Thursday, December 31, 2009

The Economist on Liu Xiaobo and Akmal Shaikh

Drugs are a big deal in China, with all forms of it -- cigarettes notwithstanding -- considered equally deplorable. It's not just in China, of course, where trafficking is punishable by death; at the border of several southeast Asian countries, you will see signs that say, without equivocation, that carrying drugs across the border could result in the severest of penalties.

But China's experience with drugs, specifically opium, has been particularly stark, leaving psychic scars that won't soon disappear. And so it may not come as the biggest surprise that Akmal Shaikh, a British national found guilty of smuggling heroin, was executed on December 29 despite protests -- some justified and some laughable -- from the British and human rights groups.

Writes the Economist:

Although it ended in the first known execution of a European in China since the 1950s, Mr Shaikh’s case was otherwise not unusual. According to available (and incomplete) statistics, China executed 1,700 convicts in 2008, or nearly five each day.

And in the case of Liu Xiaobo, the Charter 08 organizer who James Fallows wrote about here, the Economist says:

Neither was the harsh treatment meted out to Mr Liu unusual by Chinese standards. Criticism of the government, though always risky, is sometimes tolerated. Attempts to organise criticism, however, as Mr Liu had by helping draft a petition calling for political freedoms, are routinely met with a firm thumping. Jailed twice before for his political activities Mr Liu knew this as well as anyone. He had said he was ready to face prison again.

Of course, these events, once again, set up the classic China vs. The West battle of ideology, with all the predictable rancor and online accusations of this person or that commentator belonging to the Ministry of Truth. It's sad and trite, making you want to tell everyone to just get over themselves.

In any case, there are two sides to each argument, and the Economist has provided measured reportage on them.

On the other hand, British newspapers like the Telegraph aren't so responsible:

One of the more touching messages I receive in the run-up to the outrageous execution of Akmal Shaikh in China this morning is from a London-based “working girl”, who tells me she is boycotting all Chinese clients for a year in protest.

Please, spare me any sanctimonious injunctions about her chosen way of life. She’s doing what she can. And how many business people have decided today to withdraw their services from the Chinese? I think, in this context at least, she is acting with great dignity and self-respect.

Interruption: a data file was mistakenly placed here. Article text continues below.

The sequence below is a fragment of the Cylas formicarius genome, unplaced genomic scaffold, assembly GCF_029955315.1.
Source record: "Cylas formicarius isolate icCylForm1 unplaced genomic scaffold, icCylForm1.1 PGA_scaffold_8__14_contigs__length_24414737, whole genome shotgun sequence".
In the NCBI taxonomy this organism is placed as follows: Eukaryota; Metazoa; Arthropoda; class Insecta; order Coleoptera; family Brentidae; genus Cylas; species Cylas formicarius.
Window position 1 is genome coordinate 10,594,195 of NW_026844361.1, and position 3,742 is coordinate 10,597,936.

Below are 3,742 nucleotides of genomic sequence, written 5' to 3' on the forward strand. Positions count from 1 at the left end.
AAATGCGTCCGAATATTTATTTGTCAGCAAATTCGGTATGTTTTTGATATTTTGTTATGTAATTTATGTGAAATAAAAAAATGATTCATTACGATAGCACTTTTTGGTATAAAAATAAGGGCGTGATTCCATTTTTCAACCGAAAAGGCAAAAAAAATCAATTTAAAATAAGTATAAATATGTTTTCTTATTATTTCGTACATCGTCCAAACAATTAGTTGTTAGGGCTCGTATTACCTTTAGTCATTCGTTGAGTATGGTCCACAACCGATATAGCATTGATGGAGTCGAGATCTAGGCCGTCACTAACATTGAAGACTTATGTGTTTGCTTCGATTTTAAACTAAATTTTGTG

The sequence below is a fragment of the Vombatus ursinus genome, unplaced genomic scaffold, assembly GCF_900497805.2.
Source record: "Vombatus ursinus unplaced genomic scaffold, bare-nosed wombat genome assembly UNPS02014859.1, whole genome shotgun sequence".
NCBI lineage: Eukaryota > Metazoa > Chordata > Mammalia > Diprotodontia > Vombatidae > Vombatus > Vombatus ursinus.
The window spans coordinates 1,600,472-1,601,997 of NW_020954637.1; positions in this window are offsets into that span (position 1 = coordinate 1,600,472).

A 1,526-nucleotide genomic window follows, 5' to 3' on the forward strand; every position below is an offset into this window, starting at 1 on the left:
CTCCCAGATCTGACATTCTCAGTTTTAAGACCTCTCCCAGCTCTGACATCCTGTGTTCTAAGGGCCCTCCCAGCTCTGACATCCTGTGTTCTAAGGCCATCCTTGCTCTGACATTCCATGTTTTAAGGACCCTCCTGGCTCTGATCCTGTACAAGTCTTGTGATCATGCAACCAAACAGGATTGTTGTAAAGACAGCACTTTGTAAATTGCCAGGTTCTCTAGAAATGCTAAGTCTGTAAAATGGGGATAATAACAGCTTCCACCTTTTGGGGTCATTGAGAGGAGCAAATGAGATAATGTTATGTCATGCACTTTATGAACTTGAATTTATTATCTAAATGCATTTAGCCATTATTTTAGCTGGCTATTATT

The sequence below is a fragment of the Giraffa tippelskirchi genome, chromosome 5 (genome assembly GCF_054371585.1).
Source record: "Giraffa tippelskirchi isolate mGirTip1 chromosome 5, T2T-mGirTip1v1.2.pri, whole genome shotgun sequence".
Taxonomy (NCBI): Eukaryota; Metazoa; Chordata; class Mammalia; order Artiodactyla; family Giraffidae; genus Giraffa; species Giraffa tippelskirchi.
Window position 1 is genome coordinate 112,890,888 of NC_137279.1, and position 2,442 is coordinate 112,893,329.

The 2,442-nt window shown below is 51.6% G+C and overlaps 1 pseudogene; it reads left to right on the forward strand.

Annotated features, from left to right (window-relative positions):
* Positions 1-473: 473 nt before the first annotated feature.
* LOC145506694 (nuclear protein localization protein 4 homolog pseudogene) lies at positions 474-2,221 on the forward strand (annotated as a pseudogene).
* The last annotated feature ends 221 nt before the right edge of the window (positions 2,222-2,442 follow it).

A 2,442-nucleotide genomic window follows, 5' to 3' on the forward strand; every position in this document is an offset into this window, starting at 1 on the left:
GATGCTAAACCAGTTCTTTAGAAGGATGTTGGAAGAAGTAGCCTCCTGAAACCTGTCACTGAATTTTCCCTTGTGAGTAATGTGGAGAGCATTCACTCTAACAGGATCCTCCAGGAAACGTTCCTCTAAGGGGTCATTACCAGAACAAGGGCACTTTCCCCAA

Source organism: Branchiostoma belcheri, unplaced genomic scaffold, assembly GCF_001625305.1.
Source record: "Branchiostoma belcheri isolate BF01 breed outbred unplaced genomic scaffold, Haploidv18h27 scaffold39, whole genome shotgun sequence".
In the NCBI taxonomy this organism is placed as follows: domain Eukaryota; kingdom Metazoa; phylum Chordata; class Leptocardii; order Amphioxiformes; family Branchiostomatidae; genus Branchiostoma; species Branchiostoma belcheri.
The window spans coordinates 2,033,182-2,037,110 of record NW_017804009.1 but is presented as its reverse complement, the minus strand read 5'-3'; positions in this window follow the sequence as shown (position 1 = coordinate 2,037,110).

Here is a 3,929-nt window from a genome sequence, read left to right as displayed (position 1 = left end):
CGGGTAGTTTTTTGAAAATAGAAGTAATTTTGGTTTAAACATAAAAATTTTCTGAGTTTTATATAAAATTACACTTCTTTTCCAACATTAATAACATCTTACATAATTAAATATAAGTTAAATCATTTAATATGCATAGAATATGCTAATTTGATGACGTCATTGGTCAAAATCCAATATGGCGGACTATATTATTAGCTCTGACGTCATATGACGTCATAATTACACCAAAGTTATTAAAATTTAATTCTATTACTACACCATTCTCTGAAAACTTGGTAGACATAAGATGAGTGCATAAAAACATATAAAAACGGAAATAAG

That's from Anglican priest George Pitcher. Hilarious. It wouldn't quite make Huffington Post's Dumbest Quotes of The 2000s, but it's ridiculous nonetheless.

Wednesday, December 30, 2009

Alex Hu, the king of fools

This PBS video, about the world's largest shopping mall -- South China Mall -- in Dongguan, Guangdong Province, is the sort of film that makes you drop everything and stare in absolute disbelief. Alex Hu, the developer, is said to have wanted to be "the king of Dongguan." He ended up creating a monument to concrete, desolation, despair. Greed, stupidity, etc.

Richard of Peking Duck calls the video "unforgettable" (earlier this year he also wrote about China's "luxury mall calamity"), and that it is. Maybe this video will get people to visit Dongguan, a city without an airport, and then swing by South China Mall, which is out in the middle of nowhere, next to a smelly canal.

Then again, maybe not.

Tuesday, December 29, 2009

China Daily said what?

From its end-of-year-lists extravaganza, this is taken from today's top-10 list:

That final line says: The lesson: People have the right of free speech, and it includes cyberspace!

Flagrant irony or subtle subversiveness? You decide.

Twitter around the firewall

That's the title of CC Huang of Chinamatic's December 2 post, which introduces readers to, which allows people to tweet around the Great Firewall.

Now the question: for the VPN- and proxy-less, how do we blog around the GFW? And YouTube around the GFW? And Facebook...?

Break down the walls.

Saturday, December 26, 2009

Two really good posts from James Fallows

I'm still in Kansas and making the most of this holiday season, but I recently came across two James Fallows posts that I can't help passing along. (I've also just started Postcards from Tomorrow Square -- checked out from the local library -- and have decided to buy this book. Among China watchers and all-around journalists, few, in my opinion, are better than Fallows.)

Post 1: Copenhagen follow-up